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It’s a widespread belief that evangelical Christianity is incompatible with climate science, understandable since polls have shown two-thirds of evangelical Christians don’t believe manmade climate change is real. But Katharine Hayhoe, who is an evangelical Christian and also an atmospheric scientist, tells journalist Bill Moyers that’s not so.
“The New Testament talks about how faith is the evidence of things not seen,” she tells him. “By definition, science is the evidence of things that are seen, that can be observed, that are quantifiable. And so that’s why I see faith and science as two sides of the same coin.”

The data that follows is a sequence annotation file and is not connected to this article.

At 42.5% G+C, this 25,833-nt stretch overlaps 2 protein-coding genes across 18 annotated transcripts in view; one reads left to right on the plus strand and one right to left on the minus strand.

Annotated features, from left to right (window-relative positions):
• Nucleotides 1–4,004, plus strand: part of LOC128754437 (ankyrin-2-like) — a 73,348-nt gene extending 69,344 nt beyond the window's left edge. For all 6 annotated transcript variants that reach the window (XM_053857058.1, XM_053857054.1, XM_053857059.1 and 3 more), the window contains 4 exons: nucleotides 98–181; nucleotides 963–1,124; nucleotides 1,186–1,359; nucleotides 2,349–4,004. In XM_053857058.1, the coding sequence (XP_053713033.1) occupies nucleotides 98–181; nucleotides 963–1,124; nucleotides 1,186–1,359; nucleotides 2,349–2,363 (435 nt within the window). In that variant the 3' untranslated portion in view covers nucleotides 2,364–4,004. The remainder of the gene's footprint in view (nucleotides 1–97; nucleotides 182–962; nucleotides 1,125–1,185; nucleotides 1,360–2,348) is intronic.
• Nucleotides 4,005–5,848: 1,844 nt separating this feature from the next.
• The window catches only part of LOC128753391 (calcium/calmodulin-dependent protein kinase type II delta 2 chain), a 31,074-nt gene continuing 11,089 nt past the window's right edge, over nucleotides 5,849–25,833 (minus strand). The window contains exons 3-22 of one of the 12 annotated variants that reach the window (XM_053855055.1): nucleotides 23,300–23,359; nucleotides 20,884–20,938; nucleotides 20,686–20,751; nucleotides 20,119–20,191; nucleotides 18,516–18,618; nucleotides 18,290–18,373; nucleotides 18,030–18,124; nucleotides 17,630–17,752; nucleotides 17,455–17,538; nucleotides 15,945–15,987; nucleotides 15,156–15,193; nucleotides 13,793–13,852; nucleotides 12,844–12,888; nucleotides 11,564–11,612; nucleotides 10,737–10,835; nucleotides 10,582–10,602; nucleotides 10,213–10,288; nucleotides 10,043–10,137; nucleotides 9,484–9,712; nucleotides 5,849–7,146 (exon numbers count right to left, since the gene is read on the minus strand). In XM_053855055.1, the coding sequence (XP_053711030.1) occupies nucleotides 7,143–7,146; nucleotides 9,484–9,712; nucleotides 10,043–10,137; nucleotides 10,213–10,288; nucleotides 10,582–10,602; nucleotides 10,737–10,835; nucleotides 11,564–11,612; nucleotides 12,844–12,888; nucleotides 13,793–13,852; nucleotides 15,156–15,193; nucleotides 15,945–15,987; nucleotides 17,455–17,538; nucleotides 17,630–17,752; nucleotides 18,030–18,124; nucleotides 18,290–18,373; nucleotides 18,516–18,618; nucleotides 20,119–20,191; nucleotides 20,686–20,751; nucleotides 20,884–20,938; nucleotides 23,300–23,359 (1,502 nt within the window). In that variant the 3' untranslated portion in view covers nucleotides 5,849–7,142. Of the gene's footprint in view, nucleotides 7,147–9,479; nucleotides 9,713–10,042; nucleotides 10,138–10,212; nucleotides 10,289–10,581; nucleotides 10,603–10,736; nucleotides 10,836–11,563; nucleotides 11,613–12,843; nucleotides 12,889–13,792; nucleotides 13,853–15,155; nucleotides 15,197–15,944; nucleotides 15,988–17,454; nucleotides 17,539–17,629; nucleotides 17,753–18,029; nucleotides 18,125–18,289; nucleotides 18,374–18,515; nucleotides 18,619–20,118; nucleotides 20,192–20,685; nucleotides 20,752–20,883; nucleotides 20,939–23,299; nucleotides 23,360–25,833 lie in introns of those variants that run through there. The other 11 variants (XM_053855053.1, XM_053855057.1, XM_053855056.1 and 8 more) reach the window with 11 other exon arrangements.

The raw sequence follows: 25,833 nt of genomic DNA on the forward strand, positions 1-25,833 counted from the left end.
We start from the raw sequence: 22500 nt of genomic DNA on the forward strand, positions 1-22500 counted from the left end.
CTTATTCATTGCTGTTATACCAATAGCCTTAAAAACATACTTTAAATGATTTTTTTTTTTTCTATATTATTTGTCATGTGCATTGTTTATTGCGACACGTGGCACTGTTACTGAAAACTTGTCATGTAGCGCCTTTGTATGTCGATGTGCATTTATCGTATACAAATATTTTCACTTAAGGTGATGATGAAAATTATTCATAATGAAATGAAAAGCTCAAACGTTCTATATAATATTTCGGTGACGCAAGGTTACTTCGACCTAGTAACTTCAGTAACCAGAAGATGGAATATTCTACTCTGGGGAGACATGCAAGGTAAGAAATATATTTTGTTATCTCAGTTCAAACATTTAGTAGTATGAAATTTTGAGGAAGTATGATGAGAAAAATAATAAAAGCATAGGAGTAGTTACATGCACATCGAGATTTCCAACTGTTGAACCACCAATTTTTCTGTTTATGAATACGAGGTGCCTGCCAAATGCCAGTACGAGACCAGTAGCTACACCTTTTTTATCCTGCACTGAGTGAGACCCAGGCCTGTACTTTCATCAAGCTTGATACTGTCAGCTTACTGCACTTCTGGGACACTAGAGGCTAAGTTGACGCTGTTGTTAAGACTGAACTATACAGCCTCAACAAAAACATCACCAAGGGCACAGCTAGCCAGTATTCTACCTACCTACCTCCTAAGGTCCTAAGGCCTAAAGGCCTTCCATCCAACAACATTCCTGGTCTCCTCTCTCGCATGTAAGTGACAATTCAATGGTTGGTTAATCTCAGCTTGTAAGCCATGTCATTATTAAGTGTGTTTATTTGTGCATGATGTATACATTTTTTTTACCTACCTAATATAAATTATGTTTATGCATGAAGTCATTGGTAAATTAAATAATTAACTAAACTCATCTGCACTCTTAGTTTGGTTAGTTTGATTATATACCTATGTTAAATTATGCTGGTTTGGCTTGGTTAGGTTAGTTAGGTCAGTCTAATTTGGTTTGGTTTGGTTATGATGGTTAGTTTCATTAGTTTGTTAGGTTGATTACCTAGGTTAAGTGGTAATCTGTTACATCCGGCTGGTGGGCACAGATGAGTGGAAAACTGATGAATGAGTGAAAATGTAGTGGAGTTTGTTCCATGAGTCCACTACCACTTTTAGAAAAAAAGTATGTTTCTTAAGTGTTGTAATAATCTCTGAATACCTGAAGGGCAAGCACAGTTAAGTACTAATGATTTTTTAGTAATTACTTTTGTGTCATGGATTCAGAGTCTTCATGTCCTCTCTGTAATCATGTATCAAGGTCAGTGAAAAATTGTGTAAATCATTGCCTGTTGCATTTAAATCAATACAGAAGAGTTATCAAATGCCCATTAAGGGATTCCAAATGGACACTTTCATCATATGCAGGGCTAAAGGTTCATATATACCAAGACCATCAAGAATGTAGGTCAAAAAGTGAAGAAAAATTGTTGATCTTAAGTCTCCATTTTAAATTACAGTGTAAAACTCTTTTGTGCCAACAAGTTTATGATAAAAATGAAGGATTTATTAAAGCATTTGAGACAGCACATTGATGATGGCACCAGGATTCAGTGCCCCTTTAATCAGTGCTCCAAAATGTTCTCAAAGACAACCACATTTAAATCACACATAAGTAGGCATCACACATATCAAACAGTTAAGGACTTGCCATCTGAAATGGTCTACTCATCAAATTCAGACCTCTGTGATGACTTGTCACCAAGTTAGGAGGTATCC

Hayhoe is the director of the Climate Science Center at Texas Tech University in Lubbock, where she teaches. She’s been attacked by Rush Limbaugh and gotten floods of hate mail and even threats after a right-wing blogger publisher her email address.
But she says, “Caring about climate is entirely consistent with who we are as Christians. We have increasingly begun to confound our politics with our faith. To the point where instead of our faith dictating our attitudes on political and social issues, we are instead allowing our political party to dictate our attitude on issues that are clearly consistent with who we are.”
Hayhoe is also the founder and CEO of scientific research and consulting center ATMOS Research and co-author of A Climate for Change: Global Warming Facts for Faith-Based Decisions.
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